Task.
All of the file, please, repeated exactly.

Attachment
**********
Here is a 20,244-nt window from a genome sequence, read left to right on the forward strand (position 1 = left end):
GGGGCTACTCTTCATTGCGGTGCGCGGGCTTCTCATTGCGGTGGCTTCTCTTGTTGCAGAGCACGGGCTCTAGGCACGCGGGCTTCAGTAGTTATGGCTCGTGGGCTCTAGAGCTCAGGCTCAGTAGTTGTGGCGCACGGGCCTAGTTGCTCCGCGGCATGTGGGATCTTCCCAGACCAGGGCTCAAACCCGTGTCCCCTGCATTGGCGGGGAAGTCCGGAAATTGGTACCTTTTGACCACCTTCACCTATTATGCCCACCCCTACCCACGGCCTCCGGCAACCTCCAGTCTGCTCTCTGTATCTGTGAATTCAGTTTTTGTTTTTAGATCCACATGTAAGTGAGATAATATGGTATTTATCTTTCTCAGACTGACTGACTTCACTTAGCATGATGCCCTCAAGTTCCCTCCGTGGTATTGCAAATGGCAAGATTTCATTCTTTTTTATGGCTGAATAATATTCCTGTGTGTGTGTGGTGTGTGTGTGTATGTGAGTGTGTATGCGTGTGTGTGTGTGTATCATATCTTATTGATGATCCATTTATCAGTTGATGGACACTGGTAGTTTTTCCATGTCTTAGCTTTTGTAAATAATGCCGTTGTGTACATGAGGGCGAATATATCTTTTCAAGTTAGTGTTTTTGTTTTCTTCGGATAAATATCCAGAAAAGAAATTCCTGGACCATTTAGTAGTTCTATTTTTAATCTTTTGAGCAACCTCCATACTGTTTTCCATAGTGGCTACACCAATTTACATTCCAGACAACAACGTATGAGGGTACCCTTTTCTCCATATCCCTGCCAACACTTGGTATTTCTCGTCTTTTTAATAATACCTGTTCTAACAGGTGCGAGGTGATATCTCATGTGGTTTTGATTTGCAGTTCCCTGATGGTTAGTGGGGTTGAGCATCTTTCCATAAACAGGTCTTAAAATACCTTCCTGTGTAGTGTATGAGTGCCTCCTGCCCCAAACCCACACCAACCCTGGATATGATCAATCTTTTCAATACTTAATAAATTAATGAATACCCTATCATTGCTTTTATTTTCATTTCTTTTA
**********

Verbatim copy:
Here is a 20,244-nt window from a genome sequence, read left to right on the forward strand (position 1 = left end):
GGGGCTACTCTTCATTGCGGTGCGCGGGCTTCTCATTGCGGTGGCTTCTCTTGTTGCAGAGCACGGGCTCTAGGCACGCGGGCTTCAGTAGTTATGGCTCGTGGGCTCTAGAGCTCAGGCTCAGTAGTTGTGGCGCACGGGCCTAGTTGCTCCGCGGCATGTGGGATCTTCCCAGACCAGGGCTCAAACCCGTGTCCCCTGCATTGGCGGGGAAGTCCGGAAATTGGTACCTTTTGACCACCTTCACCTATTATGCCCACCCCTACCCACGGCCTCCGGCAACCTCCAGTCTGCTCTCTGTATCTGTGAATTCAGTTTTTGTTTTTAGATCCACATGTAAGTGAGATAATATGGTATTTATCTTTCTCAGACTGACTGACTTCACTTAGCATGATGCCCTCAAGTTCCCTCCGTGGTATTGCAAATGGCAAGATTTCATTCTTTTTTATGGCTGAATAATATTCCTGTGTGTGTGTGGTGTGTGTGTGTATGTGAGTGTGTATGCGTGTGTGTGTGTGTATCATATCTTATTGATGATCCATTTATCAGTTGATGGACACTGGTAGTTTTTCCATGTCTTAGCTTTTGTAAATAATGCCGTTGTGTACATGAGGGCGAATATATCTTTTCAAGTTAGTGTTTTTGTTTTCTTCGGATAAATATCCAGAAAAGAAATTCCTGGACCATTTAGTAGTTCTATTTTTAATCTTTTGAGCAACCTCCATACTGTTTTCCATAGTGGCTACACCAATTTACATTCCAGACAACAACGTATGAGGGTACCCTTTTCTCCATATCCCTGCCAACACTTGGTATTTCTCGTCTTTTTAATAATACCTGTTCTAACAGGTGCGAGGTGATATCTCATGTGGTTTTGATTTGCAGTTCCCTGATGGTTAGTGGGGTTGAGCATCTTTCCATAAACAGGTCTTAAAATACCTTCCTGTGTAGTGTATGAGTGCCTCCTGCCCCAAACCCACACCAACCCTGGATATGATCAATCTTTTCAATACTTAATAAATTAATGAATACCCTATCATTGCTTTTATTTTCATTTCTTTTA